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10,000 Deported from Rhineland

November 18, 1940
See Original Daily Bulletin From This Date

About 10,000 Jews have been deported from the German Rhineland to unoccupied France as temporary residents and are being quartered in a center now being completed in the Basses Pyrenees, a New York Times dispatch from Vichy said today.

About 6,500 have already been established there and of these 2,000 are between 60 and 104 years of age, the dispatch said. Two of the refugees are centenarians. The aim of the French Government is said to be to give these Jews a place to stay until they can find refuge somewhere, the report added.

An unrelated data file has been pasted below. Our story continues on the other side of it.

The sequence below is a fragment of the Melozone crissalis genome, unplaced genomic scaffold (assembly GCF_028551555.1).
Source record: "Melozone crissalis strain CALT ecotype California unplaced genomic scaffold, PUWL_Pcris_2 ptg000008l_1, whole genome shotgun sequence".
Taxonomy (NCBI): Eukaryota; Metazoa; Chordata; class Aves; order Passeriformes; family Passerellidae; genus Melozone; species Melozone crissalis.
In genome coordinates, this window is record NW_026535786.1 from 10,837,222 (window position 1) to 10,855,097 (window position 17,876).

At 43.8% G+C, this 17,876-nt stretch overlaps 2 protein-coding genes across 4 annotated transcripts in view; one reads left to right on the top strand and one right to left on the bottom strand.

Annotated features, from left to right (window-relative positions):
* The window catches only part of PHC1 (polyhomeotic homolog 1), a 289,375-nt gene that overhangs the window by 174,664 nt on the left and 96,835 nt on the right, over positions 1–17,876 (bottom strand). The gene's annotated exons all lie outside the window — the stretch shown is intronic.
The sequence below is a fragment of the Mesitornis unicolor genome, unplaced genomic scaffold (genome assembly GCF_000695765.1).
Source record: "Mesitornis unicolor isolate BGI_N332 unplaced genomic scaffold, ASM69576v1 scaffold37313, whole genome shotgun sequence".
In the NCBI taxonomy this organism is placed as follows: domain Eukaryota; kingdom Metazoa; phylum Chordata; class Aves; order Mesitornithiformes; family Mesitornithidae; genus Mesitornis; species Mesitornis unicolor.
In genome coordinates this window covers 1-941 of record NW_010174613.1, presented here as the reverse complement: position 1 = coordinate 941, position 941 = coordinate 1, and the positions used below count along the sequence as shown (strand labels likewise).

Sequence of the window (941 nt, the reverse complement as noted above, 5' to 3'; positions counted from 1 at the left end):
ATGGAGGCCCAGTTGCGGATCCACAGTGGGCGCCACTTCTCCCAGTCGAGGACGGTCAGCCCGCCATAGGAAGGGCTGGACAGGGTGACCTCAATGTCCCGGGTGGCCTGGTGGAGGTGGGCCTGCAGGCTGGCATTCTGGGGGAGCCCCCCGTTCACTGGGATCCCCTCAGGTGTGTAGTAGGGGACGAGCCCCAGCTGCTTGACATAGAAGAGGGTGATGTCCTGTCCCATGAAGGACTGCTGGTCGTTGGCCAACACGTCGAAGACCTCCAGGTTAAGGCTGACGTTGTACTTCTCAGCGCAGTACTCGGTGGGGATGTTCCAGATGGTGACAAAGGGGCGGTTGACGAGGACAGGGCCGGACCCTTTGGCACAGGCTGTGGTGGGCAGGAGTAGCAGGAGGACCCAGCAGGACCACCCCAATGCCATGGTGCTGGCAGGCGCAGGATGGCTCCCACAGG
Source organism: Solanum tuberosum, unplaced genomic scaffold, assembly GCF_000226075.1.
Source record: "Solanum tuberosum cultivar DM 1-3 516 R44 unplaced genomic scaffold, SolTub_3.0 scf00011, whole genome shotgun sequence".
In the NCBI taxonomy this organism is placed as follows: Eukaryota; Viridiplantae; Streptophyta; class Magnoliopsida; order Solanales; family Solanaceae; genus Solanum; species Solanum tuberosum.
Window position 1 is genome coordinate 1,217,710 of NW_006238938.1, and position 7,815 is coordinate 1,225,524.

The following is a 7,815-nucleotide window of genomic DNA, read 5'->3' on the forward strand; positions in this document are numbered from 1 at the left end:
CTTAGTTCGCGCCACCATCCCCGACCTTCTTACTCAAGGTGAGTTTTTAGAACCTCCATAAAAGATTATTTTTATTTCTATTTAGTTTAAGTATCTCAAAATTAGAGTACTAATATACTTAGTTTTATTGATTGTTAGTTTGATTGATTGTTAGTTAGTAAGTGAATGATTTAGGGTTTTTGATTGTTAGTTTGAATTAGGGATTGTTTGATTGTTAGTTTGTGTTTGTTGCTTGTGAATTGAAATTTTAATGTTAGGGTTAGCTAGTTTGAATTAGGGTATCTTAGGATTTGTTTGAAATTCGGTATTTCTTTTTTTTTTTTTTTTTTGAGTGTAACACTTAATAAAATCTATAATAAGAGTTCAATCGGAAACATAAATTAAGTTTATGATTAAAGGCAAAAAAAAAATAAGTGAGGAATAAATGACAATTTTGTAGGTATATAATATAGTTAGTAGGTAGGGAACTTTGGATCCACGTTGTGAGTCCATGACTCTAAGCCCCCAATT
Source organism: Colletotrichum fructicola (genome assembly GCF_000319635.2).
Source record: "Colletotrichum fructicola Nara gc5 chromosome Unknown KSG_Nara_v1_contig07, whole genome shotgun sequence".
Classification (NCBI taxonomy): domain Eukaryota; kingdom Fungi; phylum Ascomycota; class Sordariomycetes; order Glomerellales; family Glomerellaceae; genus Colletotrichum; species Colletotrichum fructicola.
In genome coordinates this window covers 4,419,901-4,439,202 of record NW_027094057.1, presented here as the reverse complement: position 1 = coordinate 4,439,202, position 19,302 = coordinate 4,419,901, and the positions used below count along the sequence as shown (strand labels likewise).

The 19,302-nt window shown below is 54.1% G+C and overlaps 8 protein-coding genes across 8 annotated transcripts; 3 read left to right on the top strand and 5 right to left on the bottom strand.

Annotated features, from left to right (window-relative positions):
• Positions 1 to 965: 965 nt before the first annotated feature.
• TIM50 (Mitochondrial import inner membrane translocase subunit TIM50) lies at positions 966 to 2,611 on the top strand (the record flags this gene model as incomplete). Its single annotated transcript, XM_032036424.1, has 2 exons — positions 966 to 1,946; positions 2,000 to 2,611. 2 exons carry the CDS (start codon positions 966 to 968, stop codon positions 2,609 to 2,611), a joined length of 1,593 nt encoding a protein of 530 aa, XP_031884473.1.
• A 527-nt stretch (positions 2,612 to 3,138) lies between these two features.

Concentration camps, as such, with a single exception no longer exist in the free zone, according to Vichy Government authorities, the report said. All these camps, which were opened in wartime, have been closed and are being replaced by shelter centers under civil instead of military control for the benefit of foreign refugees on French soil. The one concentration camp for political internees is at Vernet-les-Bains. It harbors about 3,000 persons kept under surveillance allegedly for political reasons.

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